Samsung's Gear 2 smartwatch runs on its own Tizen operating system. The South Korean giant has jumped ship from Android, which its previous Galaxy Gear smartwatch was based on. Moreover, the Gear 2 is only compatible with Samsung devices and its usability isn't great even though the watch is equipped with a host of features. The Gear 2 was described in the following CNET review.

[H]ere's what you get: a camera, voice recording and control, health tracking, a TV remote, music playback, a built-in speakerphone, and some pretty deep notification and message settings. I used all of these features, but not all of them ended up feeling essential. And, the more of them I used, the more I felt like a chicken pecking and swiping around on a screen on my wrist, instead of using the Gear 2 for what it really should be: a simple one-glance substitute for staring and pecking and swiping at my phone. 

Sony's smartwatch isn't very impressive either. It involves an intricate setup process -- having to download an app from the Play Store on your smartphone and pair the app with the device before you can begin to use it -- that isn't very smooth, as certain tech sites would lead you to believe. . In addition, the functionality of Sony's smartwatch is also limited.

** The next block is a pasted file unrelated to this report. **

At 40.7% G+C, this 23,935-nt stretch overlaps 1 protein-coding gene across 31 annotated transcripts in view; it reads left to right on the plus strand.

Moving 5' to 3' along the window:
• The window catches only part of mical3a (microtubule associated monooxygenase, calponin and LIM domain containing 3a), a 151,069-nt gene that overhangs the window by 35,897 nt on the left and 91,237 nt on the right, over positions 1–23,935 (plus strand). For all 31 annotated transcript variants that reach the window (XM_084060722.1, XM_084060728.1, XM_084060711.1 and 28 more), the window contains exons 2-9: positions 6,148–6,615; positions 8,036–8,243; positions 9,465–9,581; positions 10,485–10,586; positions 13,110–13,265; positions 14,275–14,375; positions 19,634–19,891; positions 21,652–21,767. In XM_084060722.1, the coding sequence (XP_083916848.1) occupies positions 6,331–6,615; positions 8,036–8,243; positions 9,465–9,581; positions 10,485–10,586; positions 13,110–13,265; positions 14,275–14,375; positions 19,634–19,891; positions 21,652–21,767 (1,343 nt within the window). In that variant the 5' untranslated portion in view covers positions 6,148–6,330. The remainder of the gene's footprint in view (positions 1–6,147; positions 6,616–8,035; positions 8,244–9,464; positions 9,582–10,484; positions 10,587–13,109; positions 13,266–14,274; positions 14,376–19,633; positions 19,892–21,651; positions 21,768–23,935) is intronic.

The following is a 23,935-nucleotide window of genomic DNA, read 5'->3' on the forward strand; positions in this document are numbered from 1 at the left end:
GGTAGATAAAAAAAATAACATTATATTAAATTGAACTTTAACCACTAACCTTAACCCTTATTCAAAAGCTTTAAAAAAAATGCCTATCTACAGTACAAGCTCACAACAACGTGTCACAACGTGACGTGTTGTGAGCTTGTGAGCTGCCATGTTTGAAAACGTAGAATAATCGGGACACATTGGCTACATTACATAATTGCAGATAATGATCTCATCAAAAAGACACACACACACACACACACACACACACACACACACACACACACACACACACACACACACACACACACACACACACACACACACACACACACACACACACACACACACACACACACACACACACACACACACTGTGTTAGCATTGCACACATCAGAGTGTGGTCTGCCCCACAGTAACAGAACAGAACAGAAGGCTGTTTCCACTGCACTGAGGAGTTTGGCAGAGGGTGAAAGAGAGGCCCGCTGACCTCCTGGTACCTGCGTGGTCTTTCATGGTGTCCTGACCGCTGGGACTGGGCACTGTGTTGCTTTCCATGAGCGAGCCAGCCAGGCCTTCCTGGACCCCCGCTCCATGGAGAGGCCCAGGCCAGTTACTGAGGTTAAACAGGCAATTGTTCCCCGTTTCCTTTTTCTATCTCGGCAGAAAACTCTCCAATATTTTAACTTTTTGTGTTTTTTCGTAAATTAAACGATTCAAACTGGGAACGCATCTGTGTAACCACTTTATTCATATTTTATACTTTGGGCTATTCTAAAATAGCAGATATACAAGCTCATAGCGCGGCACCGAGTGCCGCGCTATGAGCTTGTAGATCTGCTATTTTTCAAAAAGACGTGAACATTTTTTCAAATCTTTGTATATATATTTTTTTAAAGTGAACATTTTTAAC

Considering the Smartwatch 2 was Sony's second attempt in the wearables industry, the company didn't make any revolutionary changes. In fact, Sony only made incremental changes, such as upgrading the design. And like the Gear 2, the Smartwatch 2 also operates on its own OS.

Why the Moto 360 looks impressive
Motorola is looking to change all this with the Moto 360. Since the watch is based on Google's Android Wear, there will be a level of familiarity with the device. For example, you can speak to it due to the Google Now function. Also, just like Google Now, the Moto 360 will show things that interest you and the important information you need at a glance.